The fear of bread and carbohydrates is a phenomenon that is still very present and widely conveyed in the community, athletes included. However, the recommendations in connection with the sport do not give the same recipe for all, so why the idea that carbohydrates are bad?
Feed the movement
Carbohydrates are the most efficient source of energy for providing and creating energy in muscle. Although fat provides more calories per gram, from a performance standpoint, carbohydrates can generate more energy easily. Even over a long distance, fat is used up, but it’s the carbohydrates that keep you sprinting or picking up the tempo.
I train a little, a lot, passionately
The daily carbohydrate recommendations are generally made in g per kg of body weight, in order to personalize the recommendations to the person’s energy expenditure and his goal. Initially, if the goal is to gain mass, carbohydrate intakes will often be at the lower limit, even below the recommendations in the table below.
You also have to take into consideration the conditions, but also the efficiency of the movement and the speed of the training. If you’ve been running for 20 years, your stride is likely to be (hopefully) more efficient than when you first started, and therefore the energy expenditure is less.
Generally, light training is low intensity or includes technical skill exercises and will be less than an hour per day. When we talk about training with moderate expenditure, we consider that the person makes a sustained physical effort of an hour or so every day. So-called high energy expenditure is due to training for 1 to 3 hours per day at moderate to high intensities.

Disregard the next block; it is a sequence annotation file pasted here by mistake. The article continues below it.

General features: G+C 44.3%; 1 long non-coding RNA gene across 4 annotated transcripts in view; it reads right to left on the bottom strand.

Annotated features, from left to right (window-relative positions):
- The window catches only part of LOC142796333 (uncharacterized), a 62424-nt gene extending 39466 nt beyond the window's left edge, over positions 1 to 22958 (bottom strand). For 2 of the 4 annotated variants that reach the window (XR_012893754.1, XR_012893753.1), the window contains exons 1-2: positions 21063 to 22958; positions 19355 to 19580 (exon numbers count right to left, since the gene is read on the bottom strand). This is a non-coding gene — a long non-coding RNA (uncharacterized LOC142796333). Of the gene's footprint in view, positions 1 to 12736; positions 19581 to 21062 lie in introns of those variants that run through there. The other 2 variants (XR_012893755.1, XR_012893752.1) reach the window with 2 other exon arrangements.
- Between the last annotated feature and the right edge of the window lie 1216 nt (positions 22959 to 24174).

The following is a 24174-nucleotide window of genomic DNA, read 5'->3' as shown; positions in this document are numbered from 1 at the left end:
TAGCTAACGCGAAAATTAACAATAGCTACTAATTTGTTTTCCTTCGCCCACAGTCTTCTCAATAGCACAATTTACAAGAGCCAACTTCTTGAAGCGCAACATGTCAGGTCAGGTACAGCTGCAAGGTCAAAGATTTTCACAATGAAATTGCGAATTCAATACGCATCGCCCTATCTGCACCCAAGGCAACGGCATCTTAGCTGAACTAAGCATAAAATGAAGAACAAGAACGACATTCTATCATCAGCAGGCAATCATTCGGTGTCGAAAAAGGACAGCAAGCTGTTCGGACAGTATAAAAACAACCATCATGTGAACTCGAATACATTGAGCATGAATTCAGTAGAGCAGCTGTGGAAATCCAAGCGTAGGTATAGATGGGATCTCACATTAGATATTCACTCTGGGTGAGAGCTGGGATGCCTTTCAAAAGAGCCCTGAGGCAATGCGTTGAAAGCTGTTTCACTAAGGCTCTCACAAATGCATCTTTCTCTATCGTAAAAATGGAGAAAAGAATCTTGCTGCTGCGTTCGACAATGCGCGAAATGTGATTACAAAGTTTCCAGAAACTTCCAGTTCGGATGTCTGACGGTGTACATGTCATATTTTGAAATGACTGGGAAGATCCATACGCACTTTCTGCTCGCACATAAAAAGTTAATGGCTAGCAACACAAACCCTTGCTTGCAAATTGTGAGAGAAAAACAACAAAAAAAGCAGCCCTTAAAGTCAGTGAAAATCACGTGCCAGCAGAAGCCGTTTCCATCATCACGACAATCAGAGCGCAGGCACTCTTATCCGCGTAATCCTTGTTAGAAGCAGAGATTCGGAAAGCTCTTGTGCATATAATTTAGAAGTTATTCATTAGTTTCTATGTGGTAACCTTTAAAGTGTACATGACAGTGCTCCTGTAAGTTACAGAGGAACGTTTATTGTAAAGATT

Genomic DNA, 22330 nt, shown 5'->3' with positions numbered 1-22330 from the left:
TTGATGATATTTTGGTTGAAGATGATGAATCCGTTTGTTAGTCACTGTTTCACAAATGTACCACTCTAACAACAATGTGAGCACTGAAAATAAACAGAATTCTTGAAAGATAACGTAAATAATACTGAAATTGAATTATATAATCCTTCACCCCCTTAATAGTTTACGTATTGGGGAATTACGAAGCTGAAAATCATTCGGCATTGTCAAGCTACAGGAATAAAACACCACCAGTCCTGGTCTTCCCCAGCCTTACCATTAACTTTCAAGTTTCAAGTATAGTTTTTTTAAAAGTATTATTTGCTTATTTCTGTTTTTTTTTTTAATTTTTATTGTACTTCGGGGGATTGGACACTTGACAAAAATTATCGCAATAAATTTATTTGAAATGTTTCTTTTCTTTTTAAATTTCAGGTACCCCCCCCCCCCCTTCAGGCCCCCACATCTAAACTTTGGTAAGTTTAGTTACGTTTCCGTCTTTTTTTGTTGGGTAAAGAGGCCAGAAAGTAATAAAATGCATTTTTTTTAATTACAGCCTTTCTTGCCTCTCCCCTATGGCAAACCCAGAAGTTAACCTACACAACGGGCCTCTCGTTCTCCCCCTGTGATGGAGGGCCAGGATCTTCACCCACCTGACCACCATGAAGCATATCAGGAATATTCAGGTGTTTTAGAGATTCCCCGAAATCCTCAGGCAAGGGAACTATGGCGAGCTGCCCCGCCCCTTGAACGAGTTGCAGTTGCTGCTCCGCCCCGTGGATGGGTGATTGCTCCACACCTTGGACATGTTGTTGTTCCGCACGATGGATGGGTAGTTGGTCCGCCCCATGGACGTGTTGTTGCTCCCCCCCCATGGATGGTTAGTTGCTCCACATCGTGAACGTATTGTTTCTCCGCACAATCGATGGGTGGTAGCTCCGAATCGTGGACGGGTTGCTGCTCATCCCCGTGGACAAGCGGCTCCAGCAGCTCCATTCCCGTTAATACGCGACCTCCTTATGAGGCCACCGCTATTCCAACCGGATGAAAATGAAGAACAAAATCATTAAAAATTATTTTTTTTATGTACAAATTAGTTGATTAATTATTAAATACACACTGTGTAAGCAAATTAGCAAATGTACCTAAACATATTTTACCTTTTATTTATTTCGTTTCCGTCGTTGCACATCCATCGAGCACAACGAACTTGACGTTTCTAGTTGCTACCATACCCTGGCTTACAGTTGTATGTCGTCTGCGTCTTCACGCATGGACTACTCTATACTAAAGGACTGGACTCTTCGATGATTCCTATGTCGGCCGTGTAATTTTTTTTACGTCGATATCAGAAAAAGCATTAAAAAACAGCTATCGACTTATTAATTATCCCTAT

Thus, for light workouts, we will want to consume 3 to 5 g of carbohydrates per kg of body weight per day. Increase to 5 to 7g for a moderate training program. And who says carbohydrates does not just say bread and pasta! We sometimes forget that carbohydrates are found in almost all food groups.
Here is an idea of the recommended number of carbohydrates per day according to the level of training for a person of 60kg and 75kg:
What does one serving of carbohydrate look like?
- 15 g of carbohydrates: 1 whole fruit or 1/2 cup of fruit salad
- 30g of carbohydrates: 1 banana or 1 cup of orange juice
- 45g of carbohydrates: 1 bagel or 1 cup of spaghetti pasta
- 60g of carbohydrates : 2 potatoes or 2 home-made muffins
It is very important to note that an evaluation with a nutritionist will allow the recommendations to be personalized to your needs, your age, your food habits. The important thing is to find the formula that works for you, because everything is about BALANCE!
 Burke, L., Cox,G., The complete guide to food for sports performance. 2010 : Allen and Unwin edition.
 Dietitians of Canada, the Academy of Nutrition and Dietetics and the American College of Sports Medicine. (2016). Nutrition and Athletic Performance Position Paper. URL : http://www.dietitians.ca/Downloads/Public/noap-position-paper.aspx